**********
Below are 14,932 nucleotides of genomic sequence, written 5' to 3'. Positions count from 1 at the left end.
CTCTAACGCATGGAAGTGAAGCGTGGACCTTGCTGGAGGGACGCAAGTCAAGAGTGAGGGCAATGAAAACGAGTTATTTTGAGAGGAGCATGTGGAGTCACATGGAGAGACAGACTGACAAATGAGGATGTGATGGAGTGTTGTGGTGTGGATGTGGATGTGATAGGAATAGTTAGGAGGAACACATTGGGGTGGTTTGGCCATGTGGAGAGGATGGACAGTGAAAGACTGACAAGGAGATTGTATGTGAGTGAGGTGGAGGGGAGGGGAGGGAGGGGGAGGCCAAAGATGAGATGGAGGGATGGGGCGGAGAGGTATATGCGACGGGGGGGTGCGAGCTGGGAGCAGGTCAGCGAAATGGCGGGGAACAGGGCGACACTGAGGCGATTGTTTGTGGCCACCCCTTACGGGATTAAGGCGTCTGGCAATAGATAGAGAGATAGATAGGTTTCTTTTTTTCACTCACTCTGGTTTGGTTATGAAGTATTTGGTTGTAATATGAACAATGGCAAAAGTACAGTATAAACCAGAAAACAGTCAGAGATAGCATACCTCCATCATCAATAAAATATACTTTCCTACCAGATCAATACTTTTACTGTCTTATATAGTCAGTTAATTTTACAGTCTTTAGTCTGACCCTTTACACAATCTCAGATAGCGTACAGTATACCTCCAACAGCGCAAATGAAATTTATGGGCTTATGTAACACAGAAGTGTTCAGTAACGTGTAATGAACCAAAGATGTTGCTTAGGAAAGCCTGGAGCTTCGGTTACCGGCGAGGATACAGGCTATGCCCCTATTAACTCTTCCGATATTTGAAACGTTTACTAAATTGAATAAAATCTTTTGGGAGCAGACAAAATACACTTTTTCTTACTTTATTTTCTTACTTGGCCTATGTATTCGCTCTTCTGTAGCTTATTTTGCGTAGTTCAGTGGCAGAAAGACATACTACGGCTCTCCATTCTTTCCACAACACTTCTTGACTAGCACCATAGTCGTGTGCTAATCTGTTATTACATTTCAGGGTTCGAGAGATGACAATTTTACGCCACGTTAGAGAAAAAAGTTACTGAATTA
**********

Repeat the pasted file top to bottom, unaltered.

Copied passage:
Below are 14,932 nucleotides of genomic sequence, written 5' to 3'. Positions count from 1 at the left end.
CTCTAACGCATGGAAGTGAAGCGTGGACCTTGCTGGAGGGACGCAAGTCAAGAGTGAGGGCAATGAAAACGAGTTATTTTGAGAGGAGCATGTGGAGTCACATGGAGAGACAGACTGACAAATGAGGATGTGATGGAGTGTTGTGGTGTGGATGTGGATGTGATAGGAATAGTTAGGAGGAACACATTGGGGTGGTTTGGCCATGTGGAGAGGATGGACAGTGAAAGACTGACAAGGAGATTGTATGTGAGTGAGGTGGAGGGGAGGGGAGGGAGGGGGAGGCCAAAGATGAGATGGAGGGATGGGGCGGAGAGGTATATGCGACGGGGGGGTGCGAGCTGGGAGCAGGTCAGCGAAATGGCGGGGAACAGGGCGACACTGAGGCGATTGTTTGTGGCCACCCCTTACGGGATTAAGGCGTCTGGCAATAGATAGAGAGATAGATAGGTTTCTTTTTTTCACTCACTCTGGTTTGGTTATGAAGTATTTGGTTGTAATATGAACAATGGCAAAAGTACAGTATAAACCAGAAAACAGTCAGAGATAGCATACCTCCATCATCAATAAAATATACTTTCCTACCAGATCAATACTTTTACTGTCTTATATAGTCAGTTAATTTTACAGTCTTTAGTCTGACCCTTTACACAATCTCAGATAGCGTACAGTATACCTCCAACAGCGCAAATGAAATTTATGGGCTTATGTAACACAGAAGTGTTCAGTAACGTGTAATGAACCAAAGATGTTGCTTAGGAAAGCCTGGAGCTTCGGTTACCGGCGAGGATACAGGCTATGCCCCTATTAACTCTTCCGATATTTGAAACGTTTACTAAATTGAATAAAATCTTTTGGGAGCAGACAAAATACACTTTTTCTTACTTTATTTTCTTACTTGGCCTATGTATTCGCTCTTCTGTAGCTTATTTTGCGTAGTTCAGTGGCAGAAAGACATACTACGGCTCTCCATTCTTTCCACAACACTTCTTGACTAGCACCATAGTCGTGTGCTAATCTGTTATTACATTTCAGGGTTCGAGAGATGACAATTTTACGCCACGTTAGAGAAAAAAGTTACTGAATTA